Book Review: An Indomitable Beast: The Remarkable Journey of the Jaguar

An Indomitable Beast: The Remarkable Journey of the JaguarExpect to learn a bit about the history of species conservation as Alan Rabinowitz, CEO of Panthera, a nonprofit dedicated to big cat conservation, tells the story of his work to protect the jaguar in An Indomitable Beast (2014, Island Press). Along the way, the book presents numerous ideas of interest to anyone interested in jaguar, specifically, or species conservation, in general.

Rabinowitz’ research and advocacy was instrumental in helping to create the Cockscomb Basin Jaguar Preserve, the first of its kind, in 1984 in Belize. He made the case that protecting the jaguar was good for the country’s future: a path to “clean water, good air, and healthy forests” as well as eco-tourism. This work was noted as “the major achievement in cat conservation for the triennium” by the International Union for the Conservation of Nature, the oldest and largest global environmental organization.

Here some key ideas about modern conservation efforts explored in the book:

  • Epigenetics — The role of DNA research and epigenetics, how traits can be passed on across generations, in understanding animals and aiding their protection.
  • Anthropocene — The age in which humans are pervasive in nature and across ecosystems and seeing what we do as part of the natural order. Rabinowitz talks about his own understanding of this in relation to conservation: from the realization that, “Decisions that affect animal and human lives should not be taken lightly,” to understanding that, “People were part of the solution, not the problem.”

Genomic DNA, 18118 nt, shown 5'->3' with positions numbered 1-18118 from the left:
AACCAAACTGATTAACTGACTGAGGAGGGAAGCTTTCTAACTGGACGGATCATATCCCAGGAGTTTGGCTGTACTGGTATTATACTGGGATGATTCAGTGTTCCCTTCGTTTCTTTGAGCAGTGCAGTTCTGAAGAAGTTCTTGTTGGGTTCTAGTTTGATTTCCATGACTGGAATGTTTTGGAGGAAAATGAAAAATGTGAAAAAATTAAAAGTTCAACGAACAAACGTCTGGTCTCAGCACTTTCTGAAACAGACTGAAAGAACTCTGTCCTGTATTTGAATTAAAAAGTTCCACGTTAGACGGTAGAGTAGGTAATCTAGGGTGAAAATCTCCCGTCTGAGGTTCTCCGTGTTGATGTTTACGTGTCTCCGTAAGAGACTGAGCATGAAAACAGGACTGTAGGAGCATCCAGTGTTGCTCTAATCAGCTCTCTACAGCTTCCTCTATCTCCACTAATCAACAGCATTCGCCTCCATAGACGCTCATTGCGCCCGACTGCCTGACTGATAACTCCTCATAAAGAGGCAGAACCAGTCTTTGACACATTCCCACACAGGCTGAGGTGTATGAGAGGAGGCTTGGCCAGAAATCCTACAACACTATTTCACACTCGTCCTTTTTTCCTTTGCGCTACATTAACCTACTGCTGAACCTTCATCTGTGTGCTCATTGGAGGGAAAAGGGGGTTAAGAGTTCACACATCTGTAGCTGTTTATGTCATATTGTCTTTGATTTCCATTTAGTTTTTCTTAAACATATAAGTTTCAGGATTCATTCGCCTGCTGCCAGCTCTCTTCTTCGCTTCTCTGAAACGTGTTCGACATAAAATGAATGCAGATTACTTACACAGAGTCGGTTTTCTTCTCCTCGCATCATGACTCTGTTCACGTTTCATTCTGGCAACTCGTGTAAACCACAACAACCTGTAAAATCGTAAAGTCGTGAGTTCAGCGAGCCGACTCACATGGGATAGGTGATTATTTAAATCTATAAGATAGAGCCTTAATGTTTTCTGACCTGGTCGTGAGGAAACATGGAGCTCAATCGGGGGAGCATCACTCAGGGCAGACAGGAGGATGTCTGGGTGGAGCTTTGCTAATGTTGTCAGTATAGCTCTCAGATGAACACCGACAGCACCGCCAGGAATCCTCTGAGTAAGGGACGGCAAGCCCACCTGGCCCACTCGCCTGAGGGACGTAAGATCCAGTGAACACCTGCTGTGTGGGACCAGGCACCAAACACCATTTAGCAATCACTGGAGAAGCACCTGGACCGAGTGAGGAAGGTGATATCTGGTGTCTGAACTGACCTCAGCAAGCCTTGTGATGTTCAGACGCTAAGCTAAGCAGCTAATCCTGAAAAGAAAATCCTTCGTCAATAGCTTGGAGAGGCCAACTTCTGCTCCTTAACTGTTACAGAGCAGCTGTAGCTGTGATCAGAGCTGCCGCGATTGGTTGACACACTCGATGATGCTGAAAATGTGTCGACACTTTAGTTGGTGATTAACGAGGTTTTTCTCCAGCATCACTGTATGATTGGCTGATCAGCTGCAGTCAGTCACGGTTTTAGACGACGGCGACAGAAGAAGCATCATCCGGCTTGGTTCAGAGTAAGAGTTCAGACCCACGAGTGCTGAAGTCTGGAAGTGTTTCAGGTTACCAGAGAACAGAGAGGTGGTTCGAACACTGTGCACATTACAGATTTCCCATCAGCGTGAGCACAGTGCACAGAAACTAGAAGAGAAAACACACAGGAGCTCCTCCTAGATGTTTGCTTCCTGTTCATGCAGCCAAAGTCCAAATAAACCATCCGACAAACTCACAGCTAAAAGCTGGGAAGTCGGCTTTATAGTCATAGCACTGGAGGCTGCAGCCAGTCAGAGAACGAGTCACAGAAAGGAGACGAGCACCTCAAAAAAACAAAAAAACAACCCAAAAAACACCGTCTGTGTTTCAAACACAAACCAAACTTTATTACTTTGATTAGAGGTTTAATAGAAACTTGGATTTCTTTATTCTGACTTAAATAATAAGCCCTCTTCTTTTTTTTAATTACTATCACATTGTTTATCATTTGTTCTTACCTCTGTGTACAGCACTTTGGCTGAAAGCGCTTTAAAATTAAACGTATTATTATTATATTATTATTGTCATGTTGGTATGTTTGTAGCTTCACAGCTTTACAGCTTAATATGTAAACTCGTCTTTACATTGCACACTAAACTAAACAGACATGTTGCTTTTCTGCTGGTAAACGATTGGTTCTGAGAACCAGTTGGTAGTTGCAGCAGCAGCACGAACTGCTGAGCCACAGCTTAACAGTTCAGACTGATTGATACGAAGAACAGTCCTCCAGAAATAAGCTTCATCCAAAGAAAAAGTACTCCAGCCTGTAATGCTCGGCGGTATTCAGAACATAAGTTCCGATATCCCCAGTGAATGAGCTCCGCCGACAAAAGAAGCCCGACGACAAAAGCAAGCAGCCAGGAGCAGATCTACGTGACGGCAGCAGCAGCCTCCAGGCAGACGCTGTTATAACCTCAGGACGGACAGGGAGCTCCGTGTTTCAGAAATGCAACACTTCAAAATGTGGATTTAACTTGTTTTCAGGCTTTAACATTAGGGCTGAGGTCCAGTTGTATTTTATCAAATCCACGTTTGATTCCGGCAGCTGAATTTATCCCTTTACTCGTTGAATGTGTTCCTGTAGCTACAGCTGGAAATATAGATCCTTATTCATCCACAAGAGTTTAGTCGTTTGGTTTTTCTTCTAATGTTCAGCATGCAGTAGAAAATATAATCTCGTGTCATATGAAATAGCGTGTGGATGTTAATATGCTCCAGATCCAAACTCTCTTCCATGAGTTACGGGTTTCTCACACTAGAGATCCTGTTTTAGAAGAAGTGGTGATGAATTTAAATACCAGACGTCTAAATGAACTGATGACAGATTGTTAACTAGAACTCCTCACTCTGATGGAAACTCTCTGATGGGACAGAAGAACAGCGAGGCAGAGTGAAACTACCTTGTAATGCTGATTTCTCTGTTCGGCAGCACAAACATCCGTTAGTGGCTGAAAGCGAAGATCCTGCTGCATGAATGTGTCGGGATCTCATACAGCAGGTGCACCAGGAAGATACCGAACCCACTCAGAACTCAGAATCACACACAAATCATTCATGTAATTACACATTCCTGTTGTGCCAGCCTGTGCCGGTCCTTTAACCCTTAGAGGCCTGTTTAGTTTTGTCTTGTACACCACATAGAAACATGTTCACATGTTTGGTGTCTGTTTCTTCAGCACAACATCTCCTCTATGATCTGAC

• Empathy – Understanding animals and seeing the world through their experience of it. Rabinowitz talks a great deal about understanding “jaguarness”.
  • Fine-filter conservation – The importance and role of conservation approaches aimed at conserving rare, specialized species as opposed to nature reserves which, in and of themselves, might not be enough to support certain species i.e. the jaguar.

Particular to jaguars, Rabinowitz discusses two interesting factors:

  • Jaguar Cultural Corridor — the spiritual and cultural connections between human and jaguar.
  • Jaguar Corridor Initiative — the conservation effort to preserve jaguar habitat, focused not on one specific location, but on the interconnected places where jaguar roam and breed.

In addition, to history, facts, and ideas, Rabinowitz shares his passion for the jaguar, unique among the big cats, and his, “unwavering belief that animals needed a voice in the human world.”

One of the most touching aspects of the book is how Rabinowitz formed a bond with this species at a young age and overcame a speech impediment, stuttering, in order to speak on the cat’s behalf.

“Visiting with the big cats at the Bronx Zoo taught me early in life that you could be big, strong, and clever, but still locked in a cage from which there was no escape. Despite this sobering realization as a young child, I also realized that if the cats and other animals at the zoo had a human voice, if they could cry, laugh or plead their case, they would not be locked up so easily in small cages for display. They would never have that human voice—but I would, I was sure of it. And when I found that voice, I promised the cats at the zoo, every time I visited them, that I would be their voice. I would find a place for us.”

Rabinowitz displays an impressive dedication to and love for this animal, which he demonstrates through scientific research, action, and advocacy.

What to read next?
The Snow Leopard by Peter Matthiessen. Read the EcoLit review.

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